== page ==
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A GUIDE TO: 48 HOURS IN HONG KONG

What once began as a small fishing village in the 1800’s is now a bustling coastal cosmopolitan city. Tiny temples, lantern clad alleyways and mouthwatering dim sum clash wonderfully with towering glass skyscrapers that scrape the skyline illuminated by colourful night time light shows. A fusion of East and West, this is Hong Kong.

Transport

Cathay Pacific are one popular airline that are taking responsible steps towards greener flights. For example all in flight menus are printed on paper from sustainably managed forests, and they are the first airline to invest in a biojet fuel company, which can reduce CO2 emissions by 80%! Fly into Hong Kong International Airport (HKG). As a UK resident no visa is needed, and you’ll be pleased to know that getting around here is easy. You can easily get a taxi or train into the city from the airport, and to get around once you’ve checked in use the MTR.

Where to stay?

Hong Kong Island won my heart as accommodation in central Hong Kong proved to be cramped and quite expensive. The island is also a great area to be based if you like to mix in some green spaces with your city exploration. I opted for a family run hostel in the Wan Chai district. Before you set off to begin your adventure, download the free app Maps.Me as it gives you clear directions without using data.

What can I do in 48 hours?

Take in the streets and sip the smells of pavement side eateries on your way up to Hong Kong Park and The Botanical Gardens. Here you are elevated above the city and you get to experience both the architecture of the buildings and the beauty of the lush local flora and fauna. It is an uphill walk, so if you prefer not to hike catch the MTR (underground train) to the closest station.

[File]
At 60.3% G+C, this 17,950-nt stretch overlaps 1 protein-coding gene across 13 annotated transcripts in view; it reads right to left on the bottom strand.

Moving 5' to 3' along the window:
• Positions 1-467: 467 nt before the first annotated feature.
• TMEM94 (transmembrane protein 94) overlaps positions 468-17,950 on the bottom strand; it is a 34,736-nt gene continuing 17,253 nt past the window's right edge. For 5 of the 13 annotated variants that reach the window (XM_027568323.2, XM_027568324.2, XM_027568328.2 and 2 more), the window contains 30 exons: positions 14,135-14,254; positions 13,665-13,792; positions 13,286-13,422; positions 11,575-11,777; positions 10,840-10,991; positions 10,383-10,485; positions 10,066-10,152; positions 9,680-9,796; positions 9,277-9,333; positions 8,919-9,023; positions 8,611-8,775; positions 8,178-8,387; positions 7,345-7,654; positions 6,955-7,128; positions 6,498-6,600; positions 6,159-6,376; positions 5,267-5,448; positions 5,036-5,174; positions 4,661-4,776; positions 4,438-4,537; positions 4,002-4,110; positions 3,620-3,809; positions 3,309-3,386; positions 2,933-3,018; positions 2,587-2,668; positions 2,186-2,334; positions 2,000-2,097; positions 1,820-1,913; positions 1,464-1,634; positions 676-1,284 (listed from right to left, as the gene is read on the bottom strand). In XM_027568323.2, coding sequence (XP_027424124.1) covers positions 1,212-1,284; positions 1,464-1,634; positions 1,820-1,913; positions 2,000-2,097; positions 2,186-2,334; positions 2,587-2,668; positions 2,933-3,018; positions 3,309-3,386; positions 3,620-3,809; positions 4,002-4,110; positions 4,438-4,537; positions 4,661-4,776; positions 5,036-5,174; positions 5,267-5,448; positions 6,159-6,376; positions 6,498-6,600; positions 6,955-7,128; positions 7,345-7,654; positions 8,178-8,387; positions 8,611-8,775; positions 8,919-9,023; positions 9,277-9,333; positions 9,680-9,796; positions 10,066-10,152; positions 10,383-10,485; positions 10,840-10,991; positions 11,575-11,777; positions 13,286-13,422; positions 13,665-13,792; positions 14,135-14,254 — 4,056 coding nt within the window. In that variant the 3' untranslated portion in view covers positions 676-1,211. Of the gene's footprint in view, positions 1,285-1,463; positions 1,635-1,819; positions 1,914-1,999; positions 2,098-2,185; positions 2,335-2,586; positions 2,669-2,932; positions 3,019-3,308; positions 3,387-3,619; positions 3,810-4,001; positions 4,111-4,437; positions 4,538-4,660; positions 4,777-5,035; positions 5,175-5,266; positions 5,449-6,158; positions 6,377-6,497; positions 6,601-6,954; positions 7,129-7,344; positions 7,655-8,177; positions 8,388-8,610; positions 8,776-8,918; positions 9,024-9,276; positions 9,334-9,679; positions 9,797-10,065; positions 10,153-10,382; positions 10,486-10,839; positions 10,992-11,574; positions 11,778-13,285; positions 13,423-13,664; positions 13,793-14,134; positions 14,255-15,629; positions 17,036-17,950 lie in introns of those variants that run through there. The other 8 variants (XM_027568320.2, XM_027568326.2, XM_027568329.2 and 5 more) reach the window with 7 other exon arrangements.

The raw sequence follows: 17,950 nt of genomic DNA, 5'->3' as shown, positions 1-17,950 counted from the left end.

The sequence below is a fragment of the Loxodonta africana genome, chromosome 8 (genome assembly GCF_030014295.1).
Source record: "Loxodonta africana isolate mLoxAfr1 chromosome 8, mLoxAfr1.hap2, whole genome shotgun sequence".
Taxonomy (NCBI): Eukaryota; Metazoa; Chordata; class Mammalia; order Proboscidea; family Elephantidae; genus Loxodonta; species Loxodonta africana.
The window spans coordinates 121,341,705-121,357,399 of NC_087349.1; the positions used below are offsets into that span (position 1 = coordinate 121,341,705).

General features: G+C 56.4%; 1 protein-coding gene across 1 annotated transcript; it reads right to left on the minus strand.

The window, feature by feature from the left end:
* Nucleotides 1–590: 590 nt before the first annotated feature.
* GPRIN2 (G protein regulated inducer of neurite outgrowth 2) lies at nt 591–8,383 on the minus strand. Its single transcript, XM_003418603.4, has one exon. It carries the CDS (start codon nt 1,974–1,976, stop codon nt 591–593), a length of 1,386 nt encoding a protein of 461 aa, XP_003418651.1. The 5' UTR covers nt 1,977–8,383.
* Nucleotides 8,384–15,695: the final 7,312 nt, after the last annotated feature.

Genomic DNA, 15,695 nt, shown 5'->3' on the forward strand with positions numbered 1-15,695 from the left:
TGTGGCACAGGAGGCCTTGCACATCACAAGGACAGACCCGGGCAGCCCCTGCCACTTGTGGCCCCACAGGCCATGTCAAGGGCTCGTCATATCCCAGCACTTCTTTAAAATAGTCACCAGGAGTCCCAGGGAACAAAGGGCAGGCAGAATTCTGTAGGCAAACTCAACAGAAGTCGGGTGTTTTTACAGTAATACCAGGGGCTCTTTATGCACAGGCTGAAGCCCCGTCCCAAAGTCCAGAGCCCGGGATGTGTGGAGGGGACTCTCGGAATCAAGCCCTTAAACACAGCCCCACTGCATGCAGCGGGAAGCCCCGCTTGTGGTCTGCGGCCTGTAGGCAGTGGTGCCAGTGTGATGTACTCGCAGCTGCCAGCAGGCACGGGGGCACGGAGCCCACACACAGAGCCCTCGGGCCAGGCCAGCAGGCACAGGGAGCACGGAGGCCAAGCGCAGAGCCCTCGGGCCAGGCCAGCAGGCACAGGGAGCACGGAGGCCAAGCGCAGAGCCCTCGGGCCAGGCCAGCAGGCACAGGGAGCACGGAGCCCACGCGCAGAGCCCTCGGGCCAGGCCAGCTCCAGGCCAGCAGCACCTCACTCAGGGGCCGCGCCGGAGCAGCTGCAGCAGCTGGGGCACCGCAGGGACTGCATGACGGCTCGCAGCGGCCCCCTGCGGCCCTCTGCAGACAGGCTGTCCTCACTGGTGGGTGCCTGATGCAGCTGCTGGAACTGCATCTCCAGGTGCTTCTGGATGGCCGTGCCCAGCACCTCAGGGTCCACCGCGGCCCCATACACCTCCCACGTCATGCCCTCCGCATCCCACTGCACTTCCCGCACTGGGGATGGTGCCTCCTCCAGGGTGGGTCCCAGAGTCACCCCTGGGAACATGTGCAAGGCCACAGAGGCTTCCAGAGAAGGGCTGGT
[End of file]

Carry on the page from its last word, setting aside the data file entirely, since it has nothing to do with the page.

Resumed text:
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Take the Star Ferry to Kowloon. Jump onboard with a single ticket to take you across the water for views of this diverse island. It’s from here that you can appreciate the skyline and how the buildings are nestled into the hills. You’ll arrive at Kowloon and can from here then purchase a ticket for a harbour tour, by day or night. We however wanted more time exploring on foot so bought two single tickets and once we had taken in the view, headed diagonally across by boat to the centre of Hong Kong Island.

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From the central pier head forward towards the towering modern buildings, until you arrive in front of the HSBC building. It’s worth walking underneath and around it to see the architecture, then head right to see the designer shops and head towards Soho.

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Ride the longest escalator in the world – well the longest outdoor covered escalator to be exact! It is 800m long and is a great way to get up the hill and experience the contrast between the flashy designer shops and the more traditional, local areas. On route you’ll also get to see an array of colourful buildings, tasty places to eat and hip juice bars – so hop on and off as you please on the way to the top!

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From the top walk back down and head for Man Mo Temple. This is a tiny Chinese temple nestled amongst skyscrapers and tower blocks. Donation upon entry and the interior is beautifully heavy with incense.

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Victoria Peak is accessible by the footpaths through the woods or by the peak tram. You can go to the top by day or by night. Hint: check the weather forecast when you go up. This may sound odd but due to the peak’s height, it could be a clear night at the bottom but at the top covered in mist. We made this mistake and couldn’t see 5 metres in front of us! It’s supposed to be an amazing view of the city though, and you’ll never forget the tram ride up the mountain!

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Have you been to Hong Kong Island and managed to fit more in than I did? Share your tips and let us know what you got up to!

 

 

 

4 Comments

  1. Pingback: 24 Hour Journey to Hong Kong Island – Energy Management

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